The Canadian Medical Association (CMA) is pleased to present this brief to the House of Commons Standing Committee on Health for consideration as part of its study of Bill C-17, Protecting Canadians from Unsafe Drugs Act, which proposes amendments to the Food and Drugs Act. The CMA has over 80,000 physician-members. Its mission is to serve and unite the physicians of Canada and to be the national advocate, in partnership with the people of Canada, for the highest standards of health and health care. Prescription medication has a very important role as part of a high-quality, patient-centred and cost-effective health care system. Prescription medication can prevent serious disease, reduce the need for hospital stays, replace surgical treatment and improve a patient's capacity to function productively in the community. As such, the CMA has developed a substantial body of policy on pharmaceutical issues, including on the post-approval surveillance of prescription medication. Over the last several years, the CMA has prepared several briefs and reports on pharmaceutical medication and prescribing-related issues.1 It is a priority to physicians that all Canadians have access to medically-necessary drugs that are safe, effective, affordable, appropriately prescribed and administered, as part of a comprehensive, patient-centered health care and treatment plan. The CMA supports a robust legislative framework and unbiased, evidence-based system for the oversight of pharmaceutical products. As outlined below, the CMA has identified opportunities to strengthen elements of Bill C-17 toward this end. 1) Clarify ministerial authority and responsibility The current legislative limit to the health minister's authorities is troubling. The CMA, along with many other stakeholders, has long called for an expansion of ministerial authorities related to the pharmaceutical legislative framework, including both pre- and post-approval, in support of patient safety. The CMA supports the underlying intent to expand the authority of the health minister to require the submission of information, modify the label or replace the package, to order a recall or relocation of a product. However, the CMA has two concerns regarding the limitations to this expanded authority (section 3, proposed new FDA sections 21.1, 21.2 and 21.3): * Firstly, that the threshold for the new authorities in section 3 (new proposed section 21.1, 21.2, and 21.3 of the FDA) may be too high. The term "serious risk of injury to health" will be the standard for these new ministerial powers and may limit the authority of the minister to take action when the concern may be serious, but not necessarily permanently debilitating or life threatening. * Secondly, that the minister is not required to take any of the actions proposed in Bill C-17 even if the threshold is met (these sections specify that the minister "may" take the specified action, rather than the minister "shall"). While seemingly minor, the difference between "may" and "shall" is the difference between having the authority to take action and being responsible to take this action. This difference is critical to a robust legislative framework for patient safety. Recommendation 1 In order to clarify the health minister's authority to take appropriate measures to protect patient safety, the CMA recommends that the standard "a serious risk of injury to human health" in section 3 proposed new FDA section 21.1 and "serious or imminent risk of injury to health" in section 3 proposed new FDA section 21.3 be amended to ensure an appropriate threshold that does not constrain ministerial authority. Recommendation 2: To ensure that the health minister has the clear responsibility to take appropriate measures to protect patient safety, the CMA recommends that the word "may" is replaced with "shall" in section 3, proposed new FDA sections 21.1, 21.2 and 21.3. 2) Oversight of natural health products The extensive use of natural health products, such as vitamins and herbal medicines, is partially due to a belief that such products are "natural" and thus low risk. Increasingly, it has become clear that these products can have adverse effects, including drug interactions. However, relatively little is known about the adverse effects associated with natural health products due to its limited legislative and regulatory requirements, including reporting. To ensure that patient safety risks associated with natural health products are addressed, these products should be included in the new patient safety legislation, as proposed in the previous iteration of this legislation in 2008, Bill C-51 An act respecting foods, therapeutic products and cosmetics. The CMA encourages the Health Committee to include natural health products within the scope of Bill C-17, as a first step toward ensuring that natural health products are subject to the same regulatory requirements and oversight as are prescription and over-the-counter pharmaceuticals in order to promote patient safety. Recommendation 3: The ministerial authorities and measures proposed in Bill C-17 should be extended to include natural health products and, as such, CMA recommends that the definition of "therapeutic product" in section 2(3), be amended to include natural health products. 3) Comprehensive post-market surveillance and response system The CMA has advocated for significant improvements to Health Canada's post-market surveillance and response system in light of significant shortcomings. A) Increasing accountability and public transparency Robust accountability and transparency are important elements in the legislative framework governing the post-market surveillance and response system. The 2011 report of the Office of the Auditor General of Canada (OAG) highlighted significant concerns regarding this system, not least of which being Health Canada's failure to meet its own benchmarks in reviewing and responding to pharmaceutical safety issues. While there was no assessment of the benchmarks themselves, as is typical with an audit, the OAG report highlighted a number of issues with Health Canada's approach to measuring its performance against its benchmarks. Following the publication of the OAG audit report, Health Canada's 2013-14 Main Estimates and Report of Plans and Priorities2 shows cuts in both budget and staff allocation for health products (which includes drug oversight). The 2011 OAG report states that "Canada's small population reduces the likelihood of serious, rare adverse drug reactions being identified in this country; therefore, the capacity to search and analyze foreign reports electronically would contribute to more comprehensive safety monitoring."3 Of note, the audit found that Health Canada "does not take timely action in its regulatory activities" (...). "In particular, the Department is slow to assess potential safety issues. It can take more than two years to complete an assessment of potential safety issues and to provide Canadians with new safety information."4 Despite Health Canada's March 2013 update on its efforts to address the OAG recommendations5 the status of the improvements to the reporting tools, timeliness of information or quality of information provided to practitioners and patients remains unclear. The preceding paragraphs capture a number of issues pertaining to the post-approval surveillance and response system; it is imperative that Health Canada not only address these issues, but that Health Canada has adequate resources to do so. This is paramount prior to any consideration of expanding the input of reporting data. Recommendation 4: The CMA recommends that Bill C-17 be amended to require Health Canada undertake public consultations in establishing its performance benchmarks related to adverse drug reaction reporting, analysis and response communication. Recommendation 5: The CMA recommends that Bill C-17 be amended to establish a new public reporting requirement of its performance in meeting its performance benchmarks. B) Improving the reporting and communication system The CMA cautions against the advancement of new legislative authority with respect to mandatory reporting of serious adverse drug reactions prior to the improvement of the system and model currently in place. Information gathering does not in itself constitute post-market surveillance. In our opinion, the most important element of the process is the monitoring and analysis that occurs once an adverse drug reaction report has been received. Monitoring capacity requires rigorous data analysis and, to be useful in preventing further adverse events, it must be timely. As well, it should also provide information about a drug's efficacy and effectiveness. When new information is uncovered about a prescription drug, it is important that health professionals are made aware of it as quickly and efficiently as possible. Therefore, post-approval surveillance requires a system for communicating timely, reliable and objective information in a manner that allows them to incorporate it into their everyday practice. Ideally, this communication would report not the safety problem alone but also its implications for their patients and practice: for example, whether some patients are particularly at risk, or whether therapeutic alternatives are available. Such feedback will encourage further reporting. In order to improve patient safety, the CMA recommends that Health Canada's establish a model that includes: * Making it easier for physicians and other health professionals to report adverse drug reactions by making the reporting system user-friendly and easy to incorporate into a practitioner's busy schedule. Currently the existing system imposes an unnecessary administrative burden that comes at the expense of time dedicated to patient care. * Making the reporting process even more efficient by incorporating it directly into the Electronic Health Record systems. Health Canada has improved the process by introducing online reporting, which may have contributed to the significant increase in the number of reports over the past 10 years, but being able to connect patient information with drugs they are taking, reporting of adverse drug reactions and safety information would improve care on the front line. * Augmenting spontaneous reports with information gathered through other, more systematic means. These could include formal post-market studies of specific drugs, or recruitment of "sentinel" groups of health care providers who would contract to report adverse drug reactions in detail, and who would be committed to assiduous reporting. * Linking to international post-approval surveillance systems, thus increasing the body of data at researchers' disposal, as well as the capacity for meaningful analysis. Health Canada should take a leadership role in ensuring that the public has access to appropriate information on drugs and drug safety, engaging civil society at the appropriate phases of the process. In providing this information, Health Canada should consider the management and communication of risk, and take into account the diversity of Canada's population. Access to accurate, unbiased information allows people to make decisions regarding their own health. In addition to ensuring a comprehensive model is in place, it is essential that there be more clarity in Bill C-17 regarding what constitutes a "prescribed health care institution". There are very different changes to the system that would need to be in place should it refer to tertiary care hospitals, community hospitals, clinics or doctors in family practice. Bill C-17 must not place an unnecessary administrative burden, which would ultimately fall on health professionals. Further, it is unclear whether a cost assessment of the proposed new requirements for health care institutions with respect to provincial/territorial resources has been undertaken. Only those health care institutions that are best positioned to improve the quantity and quality of reporting should be required to report. Another term that requires clarification in the legislation is "serious adverse drug reaction". It should be clear whether it means adverse drug reactions that require visits to emergency departments or hospitalization, or whether there are other criteria to define it. Recommendation 6: The CMA recommends that Bill C-17 be amended to require that Health Canada implement comprehensive post-surveillance monitoring and reporting model that includes: * Accessible, comprehensive and user-friendly reporting tools that are clinically relevant and linked to electronic health records; * Rigorous and timely analysis of reports for the early identification and response to emerging drug safety threats; and * Communication of timely, user-friendly and clinically-relevant information to health care practitioners and the public. Recommendation 7: The CMA recommends amendment of Bill C-17 section 5, proposed new FDA section 21.8, to require that an assessment by the minister for reporting regulations be undertaken following a prescribed period after this new model is established; that this assessment precede the coming into force of expanded mandatory reporting. Recommendation 8: The CMA recommends that essential terminology be defined in Bill C-17, including (a) "serious adverse drug reaction" and (b) "health care institution". Canada's physicians are prepared to work with governments, health professionals and the public in strengthening Canada's post-approval surveillance system, to ensure that the prescription drugs Canadians receive are safe and effective. 1 Canadian Medical Association (2005) Building a Comprehensive Post-Market Surveillance System. CMA's Response to Health Canada's Discussion Paper 'Designing a Mandatory System for Reporting Serious Adverse Reactions'. CMA. Retrieved from: http://www.cma.ca/multimedia/CMA/Content_Images/Inside_cma/Submissions/2005/English/Mandatory_Response.pdf Canadian Medical Association (2014) Federal levers to address unintended consequences of prescription pharmaceuticals and support public health, quality care, and patient safety. CMA Submission to the Senate Committee on Social Affairs, Science and Technology. CMA. Retrieved from: http://www.cma.ca/multimedia/CMA/Content_Images/Inside_cma/Submissions/2014/SOCI_BriefEnglish-Final.pdf Canadian Medical Association (2008) Post-Market Surveillance of Pharmaceutical Products. CMA Submission to the House of Commons Standing Committee on Health. CMA. Retrieved from: https://www.cma.ca/multimedia/CMA/Content_Images/Inside_cma/Submissions/2008/brief-drug-en-08.pdf Canadian Medical Association (2012) Prescription Drugs: Clinical Trials and Approval. CMA Presentation to the Senate Standing Committee on Social Affairs, Science and Technology. CMA. Retrieved from: https://www.cma.ca/multimedia/CMA/Content_Images/Inside_cma/Submissions/2012/Senate-ClinicalTrials_en.pdf Canadian Medical Association (2012) Prescription Pharmaceuticals in Canada: The Post-Approval Monitoring of Prescription Pharmaceuticals. CMA Submission to the Senate Committee on Social Affairs, Science and Technology. CMA. Retrieved from: http://www.cma.ca/multimedia/CMA/Content_Images/Inside_cma/Submissions/2012/Senate-Pharmaceuticals-Oct2012_en.pdf Canadian Medical Association (2014) Review of Controlled Drugs and Substances Act. Submission to Health Canada in response to the consultation on the Controlled Drugs and Substances Act and its regulations. CMA. Retrieved from: http://www.cma.ca/multimedia/CMA/Content_Images/Inside_cma/Submissions/2014/CMA_SubmissiontoHealthCanada-CDSA_Modernization.pdf Canadian Medical Association (2013) The need for a national strategy to address abuse and misuse of prescription drugs in Canada. CMA Submission to the House of Commons Standing Committee on Health. CMA. Retrieved from: http://www.cma.ca/multimedia/CMA/Content_Images/Inside_cma/Submissions/2013/Prescription-Drug-Abuse_en.pdf 2 Health Canada (2013) 2013-14 Report on Plans and Priorities. Government of Canada. http://www.hc-sc.gc.ca/ahc-asc/alt_formats/pdf/performance/estim-previs/plans-prior/2013-2014/report-rapport-eng.pdf (pg 30) 3 Office of the Auditor General of Canada (2011) Chapter 4 Regulating Pharmaceutical Drugs - Health Canada. 2011 Fall Report of the Auditor General of Canada. Government of Canada. Retrieved from: http://www.oag-bvg.gc.ca/internet/docs/parl_oag_201111_04_e.pdf (pg 21) 4 Office of the Auditor General of Canada (2011) Chapter 4 Regulating Pharmaceutical Drugs - Health Canada. 2011 Fall Report of the Auditor General of Canada. Government of Canada. Retrieved from: http://www.oag-bvg.gc.ca/internet/docs/parl_oag_201111_04_e.pdf (pg 2) 5 Health Canada (2013) Update and response to OAG recommendations for the regulation of pharmaceutical drugs in Fall 2011. Government of Canada. Retrieved from: http://www.hc-sc.gc.ca/ahc-asc/pubs/hpfb-dgpsa/oag-bvg-eng.php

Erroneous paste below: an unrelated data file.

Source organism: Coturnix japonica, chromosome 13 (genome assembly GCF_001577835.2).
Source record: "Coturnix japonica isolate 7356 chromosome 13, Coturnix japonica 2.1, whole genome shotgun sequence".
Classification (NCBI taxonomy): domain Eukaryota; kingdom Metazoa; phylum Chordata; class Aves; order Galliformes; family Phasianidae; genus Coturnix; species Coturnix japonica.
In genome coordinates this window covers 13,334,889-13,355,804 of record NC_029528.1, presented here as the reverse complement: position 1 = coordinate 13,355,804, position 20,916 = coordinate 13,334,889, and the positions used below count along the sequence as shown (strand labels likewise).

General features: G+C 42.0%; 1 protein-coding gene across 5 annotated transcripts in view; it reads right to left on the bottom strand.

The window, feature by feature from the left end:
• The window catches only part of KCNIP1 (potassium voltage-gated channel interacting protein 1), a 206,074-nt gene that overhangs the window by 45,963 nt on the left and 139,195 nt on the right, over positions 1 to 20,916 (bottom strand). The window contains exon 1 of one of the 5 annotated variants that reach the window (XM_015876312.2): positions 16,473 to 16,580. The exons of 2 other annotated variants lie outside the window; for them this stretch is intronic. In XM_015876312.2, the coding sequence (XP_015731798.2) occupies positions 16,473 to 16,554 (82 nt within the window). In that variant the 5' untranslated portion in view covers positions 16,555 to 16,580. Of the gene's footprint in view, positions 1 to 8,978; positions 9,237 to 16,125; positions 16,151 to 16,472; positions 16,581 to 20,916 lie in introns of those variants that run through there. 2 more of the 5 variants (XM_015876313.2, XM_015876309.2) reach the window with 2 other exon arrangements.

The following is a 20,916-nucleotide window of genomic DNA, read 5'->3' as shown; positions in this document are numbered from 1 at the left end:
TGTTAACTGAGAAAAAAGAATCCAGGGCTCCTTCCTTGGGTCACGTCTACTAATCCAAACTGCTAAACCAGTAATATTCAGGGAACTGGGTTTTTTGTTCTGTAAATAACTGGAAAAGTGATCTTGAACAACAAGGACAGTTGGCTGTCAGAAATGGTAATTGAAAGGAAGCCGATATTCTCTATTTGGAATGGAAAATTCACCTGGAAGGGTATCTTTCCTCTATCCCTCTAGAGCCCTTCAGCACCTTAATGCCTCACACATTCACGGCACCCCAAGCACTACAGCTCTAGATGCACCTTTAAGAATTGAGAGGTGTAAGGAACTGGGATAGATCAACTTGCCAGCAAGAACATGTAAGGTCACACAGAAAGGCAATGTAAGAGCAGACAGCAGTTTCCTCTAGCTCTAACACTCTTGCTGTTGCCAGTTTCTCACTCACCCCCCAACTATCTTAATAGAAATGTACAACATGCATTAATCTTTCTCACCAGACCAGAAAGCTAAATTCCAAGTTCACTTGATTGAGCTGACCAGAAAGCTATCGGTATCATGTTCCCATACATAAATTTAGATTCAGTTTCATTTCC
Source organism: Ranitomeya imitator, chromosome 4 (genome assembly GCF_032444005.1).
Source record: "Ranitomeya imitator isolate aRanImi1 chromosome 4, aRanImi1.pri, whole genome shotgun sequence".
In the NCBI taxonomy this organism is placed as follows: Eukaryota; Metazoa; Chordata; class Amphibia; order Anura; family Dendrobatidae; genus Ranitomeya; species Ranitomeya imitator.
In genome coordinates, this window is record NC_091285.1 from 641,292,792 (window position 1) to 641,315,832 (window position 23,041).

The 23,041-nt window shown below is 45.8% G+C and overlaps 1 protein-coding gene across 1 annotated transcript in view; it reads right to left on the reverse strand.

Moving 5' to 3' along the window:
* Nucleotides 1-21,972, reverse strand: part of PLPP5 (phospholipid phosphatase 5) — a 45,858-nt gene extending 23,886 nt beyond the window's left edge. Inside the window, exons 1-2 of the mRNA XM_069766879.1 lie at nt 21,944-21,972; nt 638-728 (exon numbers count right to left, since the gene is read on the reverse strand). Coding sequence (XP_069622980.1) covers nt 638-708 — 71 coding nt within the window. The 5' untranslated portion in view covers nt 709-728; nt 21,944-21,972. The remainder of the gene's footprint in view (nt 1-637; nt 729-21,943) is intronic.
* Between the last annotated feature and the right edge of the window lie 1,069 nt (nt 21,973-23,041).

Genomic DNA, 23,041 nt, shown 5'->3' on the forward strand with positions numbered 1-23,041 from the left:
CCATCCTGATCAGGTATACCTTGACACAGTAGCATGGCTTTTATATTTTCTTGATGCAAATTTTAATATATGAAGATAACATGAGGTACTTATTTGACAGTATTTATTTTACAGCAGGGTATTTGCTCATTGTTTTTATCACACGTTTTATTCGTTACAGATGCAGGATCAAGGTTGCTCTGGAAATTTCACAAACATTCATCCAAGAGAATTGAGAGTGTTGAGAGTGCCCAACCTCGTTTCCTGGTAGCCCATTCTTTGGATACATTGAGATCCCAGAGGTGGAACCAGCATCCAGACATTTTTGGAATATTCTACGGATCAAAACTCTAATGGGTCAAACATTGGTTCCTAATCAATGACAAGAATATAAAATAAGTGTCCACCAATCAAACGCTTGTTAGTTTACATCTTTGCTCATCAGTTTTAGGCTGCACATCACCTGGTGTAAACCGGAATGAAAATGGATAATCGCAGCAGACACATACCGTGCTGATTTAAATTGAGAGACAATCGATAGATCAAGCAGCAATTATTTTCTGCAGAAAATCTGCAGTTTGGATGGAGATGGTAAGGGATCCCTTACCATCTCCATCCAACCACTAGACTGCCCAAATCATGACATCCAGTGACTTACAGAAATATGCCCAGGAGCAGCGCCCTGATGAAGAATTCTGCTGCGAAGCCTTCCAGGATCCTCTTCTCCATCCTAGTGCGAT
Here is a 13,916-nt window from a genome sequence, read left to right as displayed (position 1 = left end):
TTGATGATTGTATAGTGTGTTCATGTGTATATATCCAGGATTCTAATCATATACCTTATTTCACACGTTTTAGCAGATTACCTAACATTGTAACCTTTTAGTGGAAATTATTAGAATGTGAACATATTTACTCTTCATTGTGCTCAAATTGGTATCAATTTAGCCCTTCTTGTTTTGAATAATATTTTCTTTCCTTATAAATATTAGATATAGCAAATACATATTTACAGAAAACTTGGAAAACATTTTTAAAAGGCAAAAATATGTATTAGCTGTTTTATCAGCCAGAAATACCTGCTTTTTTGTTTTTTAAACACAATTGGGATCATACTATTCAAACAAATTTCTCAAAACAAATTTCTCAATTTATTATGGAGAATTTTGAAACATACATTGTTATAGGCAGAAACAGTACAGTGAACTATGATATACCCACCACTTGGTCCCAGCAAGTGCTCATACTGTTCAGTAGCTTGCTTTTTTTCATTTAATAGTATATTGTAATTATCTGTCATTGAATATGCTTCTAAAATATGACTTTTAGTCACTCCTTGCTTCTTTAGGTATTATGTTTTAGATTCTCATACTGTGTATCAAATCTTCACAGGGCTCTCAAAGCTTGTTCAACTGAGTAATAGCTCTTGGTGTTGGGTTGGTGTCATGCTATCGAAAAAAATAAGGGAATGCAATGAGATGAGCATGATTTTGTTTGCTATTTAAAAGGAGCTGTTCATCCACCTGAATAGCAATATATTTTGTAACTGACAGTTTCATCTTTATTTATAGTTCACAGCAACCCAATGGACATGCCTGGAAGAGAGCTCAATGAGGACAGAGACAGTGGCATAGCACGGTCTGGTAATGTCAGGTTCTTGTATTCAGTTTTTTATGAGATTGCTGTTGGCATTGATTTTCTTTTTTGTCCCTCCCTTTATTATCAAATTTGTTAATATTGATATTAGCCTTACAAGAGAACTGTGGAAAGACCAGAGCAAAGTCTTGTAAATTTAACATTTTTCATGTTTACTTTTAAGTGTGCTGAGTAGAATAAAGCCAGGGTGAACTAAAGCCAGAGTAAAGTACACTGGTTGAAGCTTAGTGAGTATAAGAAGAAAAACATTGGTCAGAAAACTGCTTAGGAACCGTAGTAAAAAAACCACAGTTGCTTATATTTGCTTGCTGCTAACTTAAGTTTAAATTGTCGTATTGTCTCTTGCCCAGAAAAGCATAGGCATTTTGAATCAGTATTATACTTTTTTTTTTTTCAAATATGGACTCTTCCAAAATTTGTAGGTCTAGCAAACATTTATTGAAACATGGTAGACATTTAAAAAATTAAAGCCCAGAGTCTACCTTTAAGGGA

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Bill C-45: The Cannabis Act